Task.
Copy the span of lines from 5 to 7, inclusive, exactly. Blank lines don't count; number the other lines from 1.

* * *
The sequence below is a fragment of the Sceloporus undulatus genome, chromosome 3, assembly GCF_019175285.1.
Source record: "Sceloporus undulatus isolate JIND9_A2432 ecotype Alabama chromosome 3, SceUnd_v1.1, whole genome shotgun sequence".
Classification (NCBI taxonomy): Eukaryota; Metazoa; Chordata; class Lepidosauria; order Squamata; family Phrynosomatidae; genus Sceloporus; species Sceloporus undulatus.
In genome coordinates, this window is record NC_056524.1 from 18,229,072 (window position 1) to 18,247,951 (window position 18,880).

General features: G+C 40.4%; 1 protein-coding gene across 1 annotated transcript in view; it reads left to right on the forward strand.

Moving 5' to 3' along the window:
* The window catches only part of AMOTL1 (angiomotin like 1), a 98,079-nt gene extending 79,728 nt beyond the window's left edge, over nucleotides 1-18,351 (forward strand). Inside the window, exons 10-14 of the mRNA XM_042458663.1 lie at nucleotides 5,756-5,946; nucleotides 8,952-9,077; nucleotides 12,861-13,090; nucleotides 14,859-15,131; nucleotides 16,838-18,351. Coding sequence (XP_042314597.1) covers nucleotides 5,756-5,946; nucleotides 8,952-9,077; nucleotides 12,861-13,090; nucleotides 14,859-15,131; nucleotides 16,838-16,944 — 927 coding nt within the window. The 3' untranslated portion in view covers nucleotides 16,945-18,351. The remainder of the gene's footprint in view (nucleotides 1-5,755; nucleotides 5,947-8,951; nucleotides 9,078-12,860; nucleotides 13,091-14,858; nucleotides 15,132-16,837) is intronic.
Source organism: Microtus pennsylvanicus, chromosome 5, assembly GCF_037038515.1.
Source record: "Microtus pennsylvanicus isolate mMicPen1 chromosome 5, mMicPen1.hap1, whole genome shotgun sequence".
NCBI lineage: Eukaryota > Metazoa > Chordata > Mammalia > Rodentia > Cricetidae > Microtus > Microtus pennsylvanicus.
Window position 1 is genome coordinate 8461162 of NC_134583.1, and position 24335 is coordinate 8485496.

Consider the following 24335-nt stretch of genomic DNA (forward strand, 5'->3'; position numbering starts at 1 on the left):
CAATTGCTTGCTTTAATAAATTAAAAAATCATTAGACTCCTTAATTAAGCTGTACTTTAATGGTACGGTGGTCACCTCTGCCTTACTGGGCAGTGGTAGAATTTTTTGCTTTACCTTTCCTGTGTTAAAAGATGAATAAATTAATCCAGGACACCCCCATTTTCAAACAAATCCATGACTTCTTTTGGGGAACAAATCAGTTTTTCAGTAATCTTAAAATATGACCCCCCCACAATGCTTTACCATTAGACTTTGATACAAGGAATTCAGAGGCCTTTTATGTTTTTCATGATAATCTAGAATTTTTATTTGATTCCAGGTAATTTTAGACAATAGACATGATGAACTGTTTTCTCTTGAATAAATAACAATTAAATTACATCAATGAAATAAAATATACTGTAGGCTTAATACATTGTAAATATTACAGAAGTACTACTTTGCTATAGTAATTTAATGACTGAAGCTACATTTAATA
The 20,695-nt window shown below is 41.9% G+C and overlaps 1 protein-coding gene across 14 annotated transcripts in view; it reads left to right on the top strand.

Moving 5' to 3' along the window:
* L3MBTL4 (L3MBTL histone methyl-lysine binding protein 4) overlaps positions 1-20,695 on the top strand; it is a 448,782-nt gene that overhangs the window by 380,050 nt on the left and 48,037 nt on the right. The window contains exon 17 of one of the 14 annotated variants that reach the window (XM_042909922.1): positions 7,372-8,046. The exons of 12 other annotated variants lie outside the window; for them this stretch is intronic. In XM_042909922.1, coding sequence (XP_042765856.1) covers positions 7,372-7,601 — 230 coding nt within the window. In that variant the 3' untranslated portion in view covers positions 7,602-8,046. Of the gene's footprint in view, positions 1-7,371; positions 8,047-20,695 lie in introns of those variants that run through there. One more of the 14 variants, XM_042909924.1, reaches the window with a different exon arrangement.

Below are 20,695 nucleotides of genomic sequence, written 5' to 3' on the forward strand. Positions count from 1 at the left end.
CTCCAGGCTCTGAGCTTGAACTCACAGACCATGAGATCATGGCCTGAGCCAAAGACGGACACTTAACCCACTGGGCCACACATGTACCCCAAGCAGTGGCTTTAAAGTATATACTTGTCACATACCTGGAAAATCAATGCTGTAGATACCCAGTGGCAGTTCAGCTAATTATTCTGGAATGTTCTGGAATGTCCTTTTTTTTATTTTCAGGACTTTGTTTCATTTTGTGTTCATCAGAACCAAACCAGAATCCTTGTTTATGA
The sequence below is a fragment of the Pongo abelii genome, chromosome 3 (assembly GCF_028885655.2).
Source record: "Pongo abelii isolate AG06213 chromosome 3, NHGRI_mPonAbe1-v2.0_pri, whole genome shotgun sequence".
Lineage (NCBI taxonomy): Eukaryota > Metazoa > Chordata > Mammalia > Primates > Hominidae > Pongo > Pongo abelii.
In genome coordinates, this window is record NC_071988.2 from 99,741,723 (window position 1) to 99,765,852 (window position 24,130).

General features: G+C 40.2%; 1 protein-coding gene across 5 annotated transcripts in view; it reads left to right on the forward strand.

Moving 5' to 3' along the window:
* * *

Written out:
General features: G+C 40.4%; 1 protein-coding gene across 1 annotated transcript in view; it reads left to right on the forward strand.

Moving 5' to 3' along the window:
* The window catches only part of AMOTL1 (angiomotin like 1), a 98,079-nt gene extending 79,728 nt beyond the window's left edge, over nucleotides 1-18,351 (forward strand). Inside the window, exons 10-14 of the mRNA XM_042458663.1 lie at nucleotides 5,756-5,946; nucleotides 8,952-9,077; nucleotides 12,861-13,090; nucleotides 14,859-15,131; nucleotides 16,838-18,351. Coding sequence (XP_042314597.1) covers nucleotides 5,756-5,946; nucleotides 8,952-9,077; nucleotides 12,861-13,090; nucleotides 14,859-15,131; nucleotides 16,838-16,944 — 927 coding nt within the window. The 3' untranslated portion in view covers nucleotides 16,945-18,351. The remainder of the gene's footprint in view (nucleotides 1-5,755; nucleotides 5,947-8,951; nucleotides 9,078-12,860; nucleotides 13,091-14,858; nucleotides 15,132-16,837) is intronic.